If you're like us, you're inspired by GQ's 25 Best Pizzas in America, to buy a plane ticket and head out to try each one pie. However, not everyone-including the Epicurious staff-can travel across the country to try all 25 pizzas so we've put together our own list of favorite pizza recipes that you can make at home. Whether you're a fan of Neapolitan, Sicilian, deep-dish, grilled or New Haven-style pizzas or like them topped like a Margherita or a marinara, sausage,pepperoni, or salad pie, we've got an easy recipe for you.
Stone, Pan, or Even a Skillet
If deep-dish is what you crave, give your cast-iron skillet a second purpose. Or get a deep-dish pizza pan. A deep-dish pizza is going to be heavy so be sure to have a pizza pan gripper! A pizza stone is great for Neapolitan thin-style pizzas. A pizza pan (also sometimes referred to as a "round") will get you a crisp bottom, but whereas a pizza stone will absorb more of the moisture from the pizza and result in a crispier crust, a pan yields a relatively softer one. If you prefer to keep metal in the kitchen but still want that crispy crust, consider a perforated pizza pan so that the moisture has an escape route. If Sicilian pizza with a more doughy crust is what you're after, a baking pan will do just fine.
Pizza doesn't take very long to cook up, so when it comes to ingredients, try to use the freshest possible. Frozen vegetables have a lot of moisture and can result in a pizza that is soggy. Thoroughly drain canned vegetables, especially tomatoes. There is no need to precook cured meats such as sausage and prosciutto-just place them directly on the dough.
If you have the time to make your own pizza dough, great! But grocery stores these days offer a myriad of alternatives to homemade dough. Premade pizza dough that needs some kneading can usually be found in the refrigeration case. For those in a rush, a premade Boboli crust or other types of bread-such as a thick, hearty French baguette or a thin, whole-wheat pita-will do just fine.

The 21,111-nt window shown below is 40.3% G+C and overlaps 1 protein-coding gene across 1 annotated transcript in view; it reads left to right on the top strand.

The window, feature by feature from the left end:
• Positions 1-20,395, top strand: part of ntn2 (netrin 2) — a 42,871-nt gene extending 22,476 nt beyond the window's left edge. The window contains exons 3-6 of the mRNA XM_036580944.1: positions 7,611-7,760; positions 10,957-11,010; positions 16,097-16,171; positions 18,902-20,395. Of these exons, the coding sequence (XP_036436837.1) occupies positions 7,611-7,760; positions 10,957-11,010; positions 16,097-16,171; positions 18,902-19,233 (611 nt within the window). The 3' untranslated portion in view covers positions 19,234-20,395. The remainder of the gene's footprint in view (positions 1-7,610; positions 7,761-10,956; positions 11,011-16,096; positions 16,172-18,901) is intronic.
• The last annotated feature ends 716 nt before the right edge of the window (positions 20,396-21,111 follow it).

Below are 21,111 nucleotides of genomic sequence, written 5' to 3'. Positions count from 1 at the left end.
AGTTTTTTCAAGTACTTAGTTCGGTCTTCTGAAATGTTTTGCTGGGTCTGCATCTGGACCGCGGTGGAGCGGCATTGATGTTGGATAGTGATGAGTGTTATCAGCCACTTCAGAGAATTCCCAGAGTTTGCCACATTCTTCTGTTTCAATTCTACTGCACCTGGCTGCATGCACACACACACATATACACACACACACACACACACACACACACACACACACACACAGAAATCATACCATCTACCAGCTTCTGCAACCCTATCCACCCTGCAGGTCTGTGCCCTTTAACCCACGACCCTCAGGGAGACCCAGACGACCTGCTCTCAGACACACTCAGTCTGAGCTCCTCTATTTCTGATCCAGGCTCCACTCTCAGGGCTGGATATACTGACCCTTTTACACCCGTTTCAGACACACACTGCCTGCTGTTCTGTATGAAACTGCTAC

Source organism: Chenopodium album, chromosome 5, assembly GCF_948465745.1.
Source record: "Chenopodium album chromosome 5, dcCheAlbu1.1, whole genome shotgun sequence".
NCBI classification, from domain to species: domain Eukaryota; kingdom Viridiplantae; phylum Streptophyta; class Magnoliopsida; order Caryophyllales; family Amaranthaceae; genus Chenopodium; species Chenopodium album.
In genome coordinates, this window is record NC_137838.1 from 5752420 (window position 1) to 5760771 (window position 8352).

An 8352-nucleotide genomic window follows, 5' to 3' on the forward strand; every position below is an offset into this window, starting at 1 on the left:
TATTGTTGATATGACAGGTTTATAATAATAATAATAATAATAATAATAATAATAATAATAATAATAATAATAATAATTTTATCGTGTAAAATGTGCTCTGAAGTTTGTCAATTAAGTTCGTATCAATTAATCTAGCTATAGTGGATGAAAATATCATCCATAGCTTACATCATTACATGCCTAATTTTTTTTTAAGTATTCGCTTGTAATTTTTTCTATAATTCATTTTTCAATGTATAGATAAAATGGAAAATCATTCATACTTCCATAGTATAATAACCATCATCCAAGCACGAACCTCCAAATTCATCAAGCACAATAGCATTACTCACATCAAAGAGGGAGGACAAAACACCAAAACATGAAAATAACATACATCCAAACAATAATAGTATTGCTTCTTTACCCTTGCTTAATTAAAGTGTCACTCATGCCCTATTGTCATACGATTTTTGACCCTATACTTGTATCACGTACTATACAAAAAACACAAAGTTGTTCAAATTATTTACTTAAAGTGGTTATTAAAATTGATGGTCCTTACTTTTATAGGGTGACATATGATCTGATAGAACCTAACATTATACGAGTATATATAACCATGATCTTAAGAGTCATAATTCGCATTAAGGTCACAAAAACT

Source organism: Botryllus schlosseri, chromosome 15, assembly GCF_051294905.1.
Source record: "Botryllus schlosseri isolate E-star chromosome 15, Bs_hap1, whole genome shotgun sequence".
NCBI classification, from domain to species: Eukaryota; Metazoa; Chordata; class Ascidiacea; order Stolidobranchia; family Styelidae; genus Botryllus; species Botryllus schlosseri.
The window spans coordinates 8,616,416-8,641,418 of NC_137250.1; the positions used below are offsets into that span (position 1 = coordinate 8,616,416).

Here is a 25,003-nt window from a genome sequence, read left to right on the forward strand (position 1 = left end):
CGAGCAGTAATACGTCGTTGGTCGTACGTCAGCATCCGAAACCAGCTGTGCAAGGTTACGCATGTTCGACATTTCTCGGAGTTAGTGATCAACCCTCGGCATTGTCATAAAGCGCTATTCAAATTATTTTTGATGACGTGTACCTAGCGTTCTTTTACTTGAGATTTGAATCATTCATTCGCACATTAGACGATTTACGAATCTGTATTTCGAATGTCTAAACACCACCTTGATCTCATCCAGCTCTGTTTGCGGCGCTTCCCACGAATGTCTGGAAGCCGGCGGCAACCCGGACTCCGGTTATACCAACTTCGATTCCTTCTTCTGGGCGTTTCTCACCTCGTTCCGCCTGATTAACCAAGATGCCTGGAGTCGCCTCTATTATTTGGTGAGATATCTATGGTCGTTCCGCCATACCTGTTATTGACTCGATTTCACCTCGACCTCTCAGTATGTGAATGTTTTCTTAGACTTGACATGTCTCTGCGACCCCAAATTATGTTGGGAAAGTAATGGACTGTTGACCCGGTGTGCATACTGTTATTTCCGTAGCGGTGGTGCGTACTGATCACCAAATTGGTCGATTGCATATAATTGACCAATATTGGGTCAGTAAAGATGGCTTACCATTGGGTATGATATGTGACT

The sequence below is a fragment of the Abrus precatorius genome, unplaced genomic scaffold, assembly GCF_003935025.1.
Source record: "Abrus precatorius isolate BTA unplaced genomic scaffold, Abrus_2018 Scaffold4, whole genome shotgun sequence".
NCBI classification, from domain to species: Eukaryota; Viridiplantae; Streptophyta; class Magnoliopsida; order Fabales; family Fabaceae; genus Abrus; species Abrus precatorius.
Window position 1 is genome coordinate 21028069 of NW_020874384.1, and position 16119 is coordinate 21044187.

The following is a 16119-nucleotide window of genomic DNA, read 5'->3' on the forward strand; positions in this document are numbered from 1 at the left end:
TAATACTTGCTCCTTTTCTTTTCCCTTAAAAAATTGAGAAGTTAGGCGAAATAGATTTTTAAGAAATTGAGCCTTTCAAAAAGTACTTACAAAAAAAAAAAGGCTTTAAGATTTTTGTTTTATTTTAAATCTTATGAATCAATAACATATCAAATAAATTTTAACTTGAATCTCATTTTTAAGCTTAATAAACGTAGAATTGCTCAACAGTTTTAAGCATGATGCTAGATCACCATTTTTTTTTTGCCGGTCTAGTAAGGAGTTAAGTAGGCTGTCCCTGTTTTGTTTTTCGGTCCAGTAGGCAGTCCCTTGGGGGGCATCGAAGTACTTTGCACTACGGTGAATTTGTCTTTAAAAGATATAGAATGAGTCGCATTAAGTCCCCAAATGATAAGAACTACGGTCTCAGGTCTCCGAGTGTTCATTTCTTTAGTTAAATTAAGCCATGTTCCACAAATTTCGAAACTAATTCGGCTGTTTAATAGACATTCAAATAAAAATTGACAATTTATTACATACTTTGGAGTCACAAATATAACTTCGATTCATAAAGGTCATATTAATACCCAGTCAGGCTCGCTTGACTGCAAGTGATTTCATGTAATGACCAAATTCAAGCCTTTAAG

Cheese, Cheese, and More Cheese
Presliced and shredded cheeses are certainly very convenient, but the quality can sometimes be less than desirable. They also tend to be more expensive than buying whole blocks. Mozzarella, Parmesan, and pecorino are standards, but play around with varieties that can offer a more stronger, pungent taste such as gorgonzola and feta, a more peppery one like Monterey Jack, or softer and very mild cheeses such as goat cheese and ricotta.
Styles of Pizza
- Grilled Pizza Margherita
- Fast Deep-Dish Pizza
- Escarole-Stuffed Pizza
- Fried Neopolitan Pizzas
- New Haven-Style Clam Pizza
- Flatbread Pizzas with Olives, Feta and Artichokes
- Pizza Marinara
"Other Bread" Pizzas
- The Works Pizza Bread
- Grilled Chorizo, Goat Cheese, and Watercress Pita Pizzas
- Mexican Pizza with Chorizo, Monterey Jack Cheese and Sun-Dried Tomatoes
Homemade Pizza Dough
- Gluten-Free Pizza
- Grilled Pizza with Pears, Fresh Pecorino, and Walnuts
- Three-Cheese Pizza with Pancetta and Mushrooms
- Individual Cheese and Pepperoni Pizzas
- Lavash Vegetarian Pizza
- Truffled Taleggio and Mushroom Pizza
- Smoked Salmon Pizza
- Pizza Bianca with Rosemary and Sea Salt
- Grilled Zucchini Pizza
- Pizza Arizona
- Sausage, Red Onion, and Wild Mushroom Pizza
- Wild Mushroom Pizza with Garlic Confit and Bacon
- White Four-Cheese Pizza with Basil and Garlic
- Barbecued Chicken Pizza
- Gouda and Red Salad Pizza
- Gorgonzola and Grape Pizza
Find More of Our Favorite Dishes:
by Esther Sung